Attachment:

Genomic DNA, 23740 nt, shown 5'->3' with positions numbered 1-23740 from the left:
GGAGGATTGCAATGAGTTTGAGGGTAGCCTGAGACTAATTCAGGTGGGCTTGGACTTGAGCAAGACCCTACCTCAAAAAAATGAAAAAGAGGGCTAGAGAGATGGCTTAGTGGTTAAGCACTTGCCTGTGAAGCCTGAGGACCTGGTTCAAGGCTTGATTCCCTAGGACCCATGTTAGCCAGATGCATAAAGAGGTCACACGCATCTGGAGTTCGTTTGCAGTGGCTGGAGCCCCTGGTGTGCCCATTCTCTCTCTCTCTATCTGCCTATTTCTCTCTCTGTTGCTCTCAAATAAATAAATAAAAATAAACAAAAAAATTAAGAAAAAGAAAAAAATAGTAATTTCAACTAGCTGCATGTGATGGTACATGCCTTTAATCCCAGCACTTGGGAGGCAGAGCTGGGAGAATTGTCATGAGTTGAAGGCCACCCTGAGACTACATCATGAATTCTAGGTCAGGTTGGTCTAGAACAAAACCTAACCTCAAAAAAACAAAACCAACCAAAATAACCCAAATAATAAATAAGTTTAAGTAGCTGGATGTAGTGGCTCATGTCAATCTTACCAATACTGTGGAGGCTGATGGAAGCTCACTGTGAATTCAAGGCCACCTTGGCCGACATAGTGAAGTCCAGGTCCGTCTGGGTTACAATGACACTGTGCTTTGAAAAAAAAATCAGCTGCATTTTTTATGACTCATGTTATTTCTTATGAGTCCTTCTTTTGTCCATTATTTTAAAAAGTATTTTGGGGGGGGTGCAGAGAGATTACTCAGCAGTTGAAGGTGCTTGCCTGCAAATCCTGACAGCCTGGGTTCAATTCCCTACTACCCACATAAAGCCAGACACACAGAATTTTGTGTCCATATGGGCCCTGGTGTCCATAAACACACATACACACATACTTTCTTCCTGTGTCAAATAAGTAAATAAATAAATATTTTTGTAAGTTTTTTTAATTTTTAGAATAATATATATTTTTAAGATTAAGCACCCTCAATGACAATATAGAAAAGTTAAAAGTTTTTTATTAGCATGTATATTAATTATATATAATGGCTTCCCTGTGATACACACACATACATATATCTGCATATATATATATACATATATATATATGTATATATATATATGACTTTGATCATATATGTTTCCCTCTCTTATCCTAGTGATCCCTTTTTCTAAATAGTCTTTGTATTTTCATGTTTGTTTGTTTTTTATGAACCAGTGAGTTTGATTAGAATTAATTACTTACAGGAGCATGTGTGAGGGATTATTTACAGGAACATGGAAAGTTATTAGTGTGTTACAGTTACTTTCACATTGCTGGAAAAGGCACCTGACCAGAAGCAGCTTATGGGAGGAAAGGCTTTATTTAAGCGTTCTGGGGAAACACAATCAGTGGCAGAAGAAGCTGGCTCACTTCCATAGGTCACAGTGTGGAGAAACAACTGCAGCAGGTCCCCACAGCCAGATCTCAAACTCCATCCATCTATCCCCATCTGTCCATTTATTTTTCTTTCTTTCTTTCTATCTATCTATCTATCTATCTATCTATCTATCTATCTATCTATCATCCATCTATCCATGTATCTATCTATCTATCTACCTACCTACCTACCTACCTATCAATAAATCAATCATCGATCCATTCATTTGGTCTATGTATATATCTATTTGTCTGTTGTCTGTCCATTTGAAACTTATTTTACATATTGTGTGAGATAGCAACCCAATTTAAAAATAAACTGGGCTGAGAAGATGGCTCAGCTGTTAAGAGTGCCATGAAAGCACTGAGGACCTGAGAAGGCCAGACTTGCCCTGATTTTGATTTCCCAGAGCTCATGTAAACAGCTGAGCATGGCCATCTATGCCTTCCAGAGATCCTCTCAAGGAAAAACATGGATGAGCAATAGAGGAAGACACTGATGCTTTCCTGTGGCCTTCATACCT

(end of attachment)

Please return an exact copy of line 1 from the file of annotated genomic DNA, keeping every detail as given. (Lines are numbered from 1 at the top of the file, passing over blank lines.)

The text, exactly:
Genomic DNA, 23740 nt, shown 5'->3' with positions numbered 1-23740 from the left: